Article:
Bladder cancer is the fourth most common malignancy in U.S. men. Current treatments for non-invasive bladder tumors often appear initially effective, yet the rates of recurrent disease are high. Clinically useful predictors of the recurrent bladder cancer phenotype have not yet been identified. Major biological processes involved in bladder carcinogenesis include apoptosis, cell cycle, DNA repair, immune surveillance, and xenobiotic metabolism. We hypothesized that genetic variation in genes involved in each of these pathways may modify bladder cancer susceptibility and prognosis. Methods: To examine the independent and interacting effects, we analyzed variant genotypes hypothesized to modify these processes in 818 transitional cell carcinoma cases and 1167 controls enrolled in a case – control study of incident bladder cancer conducted in New Hampshire, U.S.A. Cases were followed over time to ascertain recurrence and survival status. We evaluated gene–gene interactions using Multifactor Dimensionality Reduction (MDR). Results: In the metabolism pathway, the variant form of the metabolism gene HSD3B2 was associated with increased risk (adjusted OR 1.85 95%CI 1.31–2.62) and ALDH2 variants had shorter time to first bladder cancer recurrence (adjusted HR non-invasive 1.94 95%CI 1.32–2.84). We observed longer survival among bladder cancer cases with non-invasive tumors associated with DNA repair XRCC4 heterozygous genotype compared with wildtype (adjusted HR 0.53 95%CI 0.38–0.74) and for invasive cases for immune pathway GATA3 heterozygotes (adjusted HR 0.11 95%CI 0.03–0.39). Conclusions: Our analysis suggests candidate SNPs for further clinical evaluation as prognostic markers and may lead to more personalized bladder cancer surveillance guidelines.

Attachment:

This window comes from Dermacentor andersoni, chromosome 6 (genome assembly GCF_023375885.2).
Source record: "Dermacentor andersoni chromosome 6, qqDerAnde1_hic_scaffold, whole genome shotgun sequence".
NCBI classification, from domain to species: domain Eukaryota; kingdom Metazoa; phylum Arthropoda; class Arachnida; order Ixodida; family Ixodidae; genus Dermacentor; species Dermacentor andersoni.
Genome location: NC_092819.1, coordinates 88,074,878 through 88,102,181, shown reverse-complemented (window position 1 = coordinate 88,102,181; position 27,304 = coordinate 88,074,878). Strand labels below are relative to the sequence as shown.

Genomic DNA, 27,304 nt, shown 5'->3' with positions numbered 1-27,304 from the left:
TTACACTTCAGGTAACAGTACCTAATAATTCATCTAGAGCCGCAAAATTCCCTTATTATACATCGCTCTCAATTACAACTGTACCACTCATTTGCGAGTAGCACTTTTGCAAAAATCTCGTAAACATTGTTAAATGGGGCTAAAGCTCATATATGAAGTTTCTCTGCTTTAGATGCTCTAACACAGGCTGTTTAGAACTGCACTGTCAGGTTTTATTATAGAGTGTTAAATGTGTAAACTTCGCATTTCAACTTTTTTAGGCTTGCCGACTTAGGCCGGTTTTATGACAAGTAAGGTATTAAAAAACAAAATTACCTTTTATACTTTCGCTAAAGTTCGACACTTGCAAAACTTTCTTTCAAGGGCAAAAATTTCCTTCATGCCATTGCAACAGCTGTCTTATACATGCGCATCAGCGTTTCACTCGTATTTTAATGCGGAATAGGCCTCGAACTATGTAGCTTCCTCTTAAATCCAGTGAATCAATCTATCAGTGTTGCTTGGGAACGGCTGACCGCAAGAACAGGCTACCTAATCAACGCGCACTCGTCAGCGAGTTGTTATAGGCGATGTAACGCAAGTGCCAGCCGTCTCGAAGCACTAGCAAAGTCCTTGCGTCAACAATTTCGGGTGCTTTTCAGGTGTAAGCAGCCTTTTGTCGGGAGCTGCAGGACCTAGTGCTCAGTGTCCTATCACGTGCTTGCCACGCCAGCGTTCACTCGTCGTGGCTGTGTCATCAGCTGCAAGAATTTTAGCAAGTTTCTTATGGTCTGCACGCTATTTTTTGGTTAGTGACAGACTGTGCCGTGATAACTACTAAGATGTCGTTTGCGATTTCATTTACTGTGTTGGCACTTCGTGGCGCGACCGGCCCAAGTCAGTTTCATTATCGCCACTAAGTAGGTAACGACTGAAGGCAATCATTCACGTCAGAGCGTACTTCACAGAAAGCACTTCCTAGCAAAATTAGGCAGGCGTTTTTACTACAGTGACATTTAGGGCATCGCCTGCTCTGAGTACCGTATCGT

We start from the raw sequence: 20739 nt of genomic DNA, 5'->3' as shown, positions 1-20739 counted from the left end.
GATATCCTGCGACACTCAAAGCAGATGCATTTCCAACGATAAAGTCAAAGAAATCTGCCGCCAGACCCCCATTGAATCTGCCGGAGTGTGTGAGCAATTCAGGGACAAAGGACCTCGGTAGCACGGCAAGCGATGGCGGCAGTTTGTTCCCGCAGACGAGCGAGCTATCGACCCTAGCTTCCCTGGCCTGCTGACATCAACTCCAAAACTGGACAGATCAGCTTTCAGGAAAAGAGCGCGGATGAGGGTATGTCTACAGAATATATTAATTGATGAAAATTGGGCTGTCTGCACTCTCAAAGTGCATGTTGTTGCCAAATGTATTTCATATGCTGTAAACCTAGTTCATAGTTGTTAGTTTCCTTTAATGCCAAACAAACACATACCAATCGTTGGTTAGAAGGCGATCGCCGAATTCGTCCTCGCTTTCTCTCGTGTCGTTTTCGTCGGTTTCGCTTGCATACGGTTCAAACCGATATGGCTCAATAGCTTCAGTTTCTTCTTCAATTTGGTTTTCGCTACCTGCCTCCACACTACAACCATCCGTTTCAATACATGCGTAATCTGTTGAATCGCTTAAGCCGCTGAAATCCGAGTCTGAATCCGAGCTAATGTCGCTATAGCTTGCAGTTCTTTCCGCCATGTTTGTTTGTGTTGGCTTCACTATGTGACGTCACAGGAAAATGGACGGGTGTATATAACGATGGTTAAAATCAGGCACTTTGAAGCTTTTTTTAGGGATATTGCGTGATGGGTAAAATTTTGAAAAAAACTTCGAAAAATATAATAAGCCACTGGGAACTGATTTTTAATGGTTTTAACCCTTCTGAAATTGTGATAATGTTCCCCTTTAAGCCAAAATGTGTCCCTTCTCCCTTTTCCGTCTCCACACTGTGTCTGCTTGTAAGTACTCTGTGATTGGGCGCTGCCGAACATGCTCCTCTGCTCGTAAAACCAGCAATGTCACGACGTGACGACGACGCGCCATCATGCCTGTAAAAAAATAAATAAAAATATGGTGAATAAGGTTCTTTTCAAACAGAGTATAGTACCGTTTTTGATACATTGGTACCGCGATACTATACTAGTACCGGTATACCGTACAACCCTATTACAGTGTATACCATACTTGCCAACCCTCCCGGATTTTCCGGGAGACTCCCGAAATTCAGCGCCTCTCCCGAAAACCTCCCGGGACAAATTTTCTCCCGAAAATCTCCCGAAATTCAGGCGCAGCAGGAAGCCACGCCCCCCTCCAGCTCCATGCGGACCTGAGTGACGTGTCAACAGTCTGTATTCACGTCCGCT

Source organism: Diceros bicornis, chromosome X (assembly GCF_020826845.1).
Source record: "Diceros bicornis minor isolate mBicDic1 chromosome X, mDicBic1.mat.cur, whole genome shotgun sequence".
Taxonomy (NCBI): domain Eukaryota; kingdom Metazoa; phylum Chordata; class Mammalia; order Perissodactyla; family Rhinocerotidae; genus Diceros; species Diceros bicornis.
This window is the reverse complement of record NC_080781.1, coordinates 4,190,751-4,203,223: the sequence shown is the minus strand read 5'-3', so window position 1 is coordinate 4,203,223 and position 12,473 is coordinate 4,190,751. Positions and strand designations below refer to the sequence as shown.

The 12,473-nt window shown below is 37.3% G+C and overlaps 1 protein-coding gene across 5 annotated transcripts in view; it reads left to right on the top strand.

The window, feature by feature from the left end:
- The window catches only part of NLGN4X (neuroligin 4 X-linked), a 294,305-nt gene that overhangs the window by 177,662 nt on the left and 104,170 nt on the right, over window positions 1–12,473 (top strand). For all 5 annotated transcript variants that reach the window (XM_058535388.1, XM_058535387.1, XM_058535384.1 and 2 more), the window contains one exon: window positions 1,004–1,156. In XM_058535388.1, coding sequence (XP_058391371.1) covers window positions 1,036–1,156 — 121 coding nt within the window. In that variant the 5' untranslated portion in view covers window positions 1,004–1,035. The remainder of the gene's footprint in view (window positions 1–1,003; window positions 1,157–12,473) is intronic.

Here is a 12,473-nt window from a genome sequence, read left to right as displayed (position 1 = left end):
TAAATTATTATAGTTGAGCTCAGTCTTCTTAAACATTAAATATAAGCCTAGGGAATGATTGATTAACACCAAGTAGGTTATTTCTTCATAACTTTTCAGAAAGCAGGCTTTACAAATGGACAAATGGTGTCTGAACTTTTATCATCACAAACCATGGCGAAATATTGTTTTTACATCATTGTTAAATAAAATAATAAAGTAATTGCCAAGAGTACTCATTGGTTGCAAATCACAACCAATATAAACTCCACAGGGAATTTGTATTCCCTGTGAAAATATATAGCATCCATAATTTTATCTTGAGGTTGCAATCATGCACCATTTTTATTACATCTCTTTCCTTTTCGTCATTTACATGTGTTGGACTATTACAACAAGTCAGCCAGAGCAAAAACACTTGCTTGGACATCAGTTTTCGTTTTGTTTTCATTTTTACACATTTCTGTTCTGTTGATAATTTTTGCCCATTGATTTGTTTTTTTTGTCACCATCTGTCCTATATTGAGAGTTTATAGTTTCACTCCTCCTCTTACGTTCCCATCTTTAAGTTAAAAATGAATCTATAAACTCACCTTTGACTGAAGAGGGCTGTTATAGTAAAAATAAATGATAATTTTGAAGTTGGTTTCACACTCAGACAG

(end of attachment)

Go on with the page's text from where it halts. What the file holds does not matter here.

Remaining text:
Citation Information: Cancer Prev Res 2011;4(10 Suppl):A66.